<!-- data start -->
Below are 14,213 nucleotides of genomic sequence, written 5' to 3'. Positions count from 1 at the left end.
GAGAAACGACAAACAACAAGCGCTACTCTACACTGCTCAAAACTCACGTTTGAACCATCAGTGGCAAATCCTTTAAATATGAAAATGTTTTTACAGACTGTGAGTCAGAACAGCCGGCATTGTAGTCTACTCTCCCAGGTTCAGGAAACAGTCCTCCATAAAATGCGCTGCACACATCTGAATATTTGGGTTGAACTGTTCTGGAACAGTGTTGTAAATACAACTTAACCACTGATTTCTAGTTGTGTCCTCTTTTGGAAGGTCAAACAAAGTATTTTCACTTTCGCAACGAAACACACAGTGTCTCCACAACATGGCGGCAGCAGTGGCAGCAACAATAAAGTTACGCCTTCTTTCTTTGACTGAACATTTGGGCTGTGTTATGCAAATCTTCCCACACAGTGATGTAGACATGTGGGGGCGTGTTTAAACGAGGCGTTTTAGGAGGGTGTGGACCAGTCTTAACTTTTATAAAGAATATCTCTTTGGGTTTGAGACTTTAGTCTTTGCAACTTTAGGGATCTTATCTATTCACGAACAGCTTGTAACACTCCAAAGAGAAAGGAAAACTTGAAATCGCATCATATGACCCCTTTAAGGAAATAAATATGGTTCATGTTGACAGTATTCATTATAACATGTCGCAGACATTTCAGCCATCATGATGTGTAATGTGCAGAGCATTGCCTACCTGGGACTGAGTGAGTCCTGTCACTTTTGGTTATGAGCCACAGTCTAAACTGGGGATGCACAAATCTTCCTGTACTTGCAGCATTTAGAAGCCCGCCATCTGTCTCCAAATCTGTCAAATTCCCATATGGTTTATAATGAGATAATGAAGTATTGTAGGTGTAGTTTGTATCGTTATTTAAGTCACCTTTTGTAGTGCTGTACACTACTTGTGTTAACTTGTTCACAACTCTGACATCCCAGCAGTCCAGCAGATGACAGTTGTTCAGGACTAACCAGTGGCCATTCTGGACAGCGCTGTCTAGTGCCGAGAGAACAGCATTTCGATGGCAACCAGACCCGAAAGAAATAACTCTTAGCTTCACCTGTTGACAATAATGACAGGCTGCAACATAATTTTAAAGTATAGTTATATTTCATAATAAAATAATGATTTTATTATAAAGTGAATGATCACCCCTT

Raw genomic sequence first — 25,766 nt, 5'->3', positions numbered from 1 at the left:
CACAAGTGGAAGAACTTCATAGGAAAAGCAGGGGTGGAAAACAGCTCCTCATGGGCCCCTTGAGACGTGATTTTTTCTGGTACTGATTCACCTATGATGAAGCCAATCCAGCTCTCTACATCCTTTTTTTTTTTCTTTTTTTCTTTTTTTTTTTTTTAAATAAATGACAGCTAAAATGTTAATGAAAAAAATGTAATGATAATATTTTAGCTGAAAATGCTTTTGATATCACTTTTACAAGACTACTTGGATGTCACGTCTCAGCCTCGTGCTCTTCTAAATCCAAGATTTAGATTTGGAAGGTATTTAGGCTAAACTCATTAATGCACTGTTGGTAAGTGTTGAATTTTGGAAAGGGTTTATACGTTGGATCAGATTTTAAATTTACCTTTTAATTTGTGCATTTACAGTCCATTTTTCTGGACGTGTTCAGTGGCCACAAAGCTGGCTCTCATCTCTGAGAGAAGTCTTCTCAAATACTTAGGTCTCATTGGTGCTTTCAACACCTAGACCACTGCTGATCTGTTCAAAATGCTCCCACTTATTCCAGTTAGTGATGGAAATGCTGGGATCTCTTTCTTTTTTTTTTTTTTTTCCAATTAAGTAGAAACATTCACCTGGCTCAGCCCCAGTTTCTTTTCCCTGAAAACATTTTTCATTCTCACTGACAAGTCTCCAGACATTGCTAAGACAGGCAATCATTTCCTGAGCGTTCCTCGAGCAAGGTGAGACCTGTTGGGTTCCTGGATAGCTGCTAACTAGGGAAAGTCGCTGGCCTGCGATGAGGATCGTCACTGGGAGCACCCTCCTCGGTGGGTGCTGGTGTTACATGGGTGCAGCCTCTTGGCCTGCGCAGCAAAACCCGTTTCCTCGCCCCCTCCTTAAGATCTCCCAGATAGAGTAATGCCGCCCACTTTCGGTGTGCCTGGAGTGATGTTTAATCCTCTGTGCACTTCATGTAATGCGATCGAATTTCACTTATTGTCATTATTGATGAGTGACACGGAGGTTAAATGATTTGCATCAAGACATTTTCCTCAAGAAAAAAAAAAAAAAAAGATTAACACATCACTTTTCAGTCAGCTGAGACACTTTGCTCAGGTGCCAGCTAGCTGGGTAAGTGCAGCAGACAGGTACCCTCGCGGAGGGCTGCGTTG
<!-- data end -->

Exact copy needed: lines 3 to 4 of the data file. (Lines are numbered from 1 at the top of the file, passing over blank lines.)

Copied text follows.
Raw genomic sequence first — 25,766 nt, 5'->3', positions numbered from 1 at the left:
CACAAGTGGAAGAACTTCATAGGAAAAGCAGGGGTGGAAAACAGCTCCTCATGGGCCCCTTGAGACGTGATTTTTTCTGGTACTGATTCACCTATGATGAAGCCAATCCAGCTCTCTACATCCTTTTTTTTTTTCTTTTTTTCTTTTTTTTTTTTTTAAATAAATGACAGCTAAAATGTTAATGAAAAAAATGTAATGATAATATTTTAGCTGAAAATGCTTTTGATATCACTTTTACAAGACTACTTGGATGTCACGTCTCAGCCTCGTGCTCTTCTAAATCCAAGATTTAGATTTGGAAGGTATTTAGGCTAAACTCATTAATGCACTGTTGGTAAGTGTTGAATTTTGGAAAGGGTTTATACGTTGGATCAGATTTTAAATTTACCTTTTAATTTGTGCATTTACAGTCCATTTTTCTGGACGTGTTCAGTGGCCACAAAGCTGGCTCTCATCTCTGAGAGAAGTCTTCTCAAATACTTAGGTCTCATTGGTGCTTTCAACACCTAGACCACTGCTGATCTGTTCAAAATGCTCCCACTTATTCCAGTTAGTGATGGAAATGCTGGGATCTCTTTCTTTTTTTTTTTTTTTTCCAATTAAGTAGAAACATTCACCTGGCTCAGCCCCAGTTTCTTTTCCCTGAAAACATTTTTCATTCTCACTGACAAGTCTCCAGACATTGCTAAGACAGGCAATCATTTCCTGAGCGTTCCTCGAGCAAGGTGAGACCTGTTGGGTTCCTGGATAGCTGCTAACTAGGGAAAGTCGCTGGCCTGCGATGAGGATCGTCACTGGGAGCACCCTCCTCGGTGGGTGCTGGTGTTACATGGGTGCAGCCTCTTGGCCTGCGCAGCAAAACCCGTTTCCTCGCCCCCTCCTTAAGATCTCCCAGATAGAGTAATGCCGCCCACTTTCGGTGTGCCTGGAGTGATGTTTAATCCTCTGTGCACTTCATGTAATGCGATCGAATTTCACTTATTGTCATTATTGATGAGTGACACGGAGGTTAAATGATTTGCATCAAGACATTTTCCTCAAGAAAAAAAAAAAAAAAAGATTAACACATCACTTTTCAGTCAGCTGAGACACTTTGCTCAGGTGCCAGCTAGCTGGGTAAGTGCAGCAGACAGGTACCCTCGCGGAGGGCTGCGTTG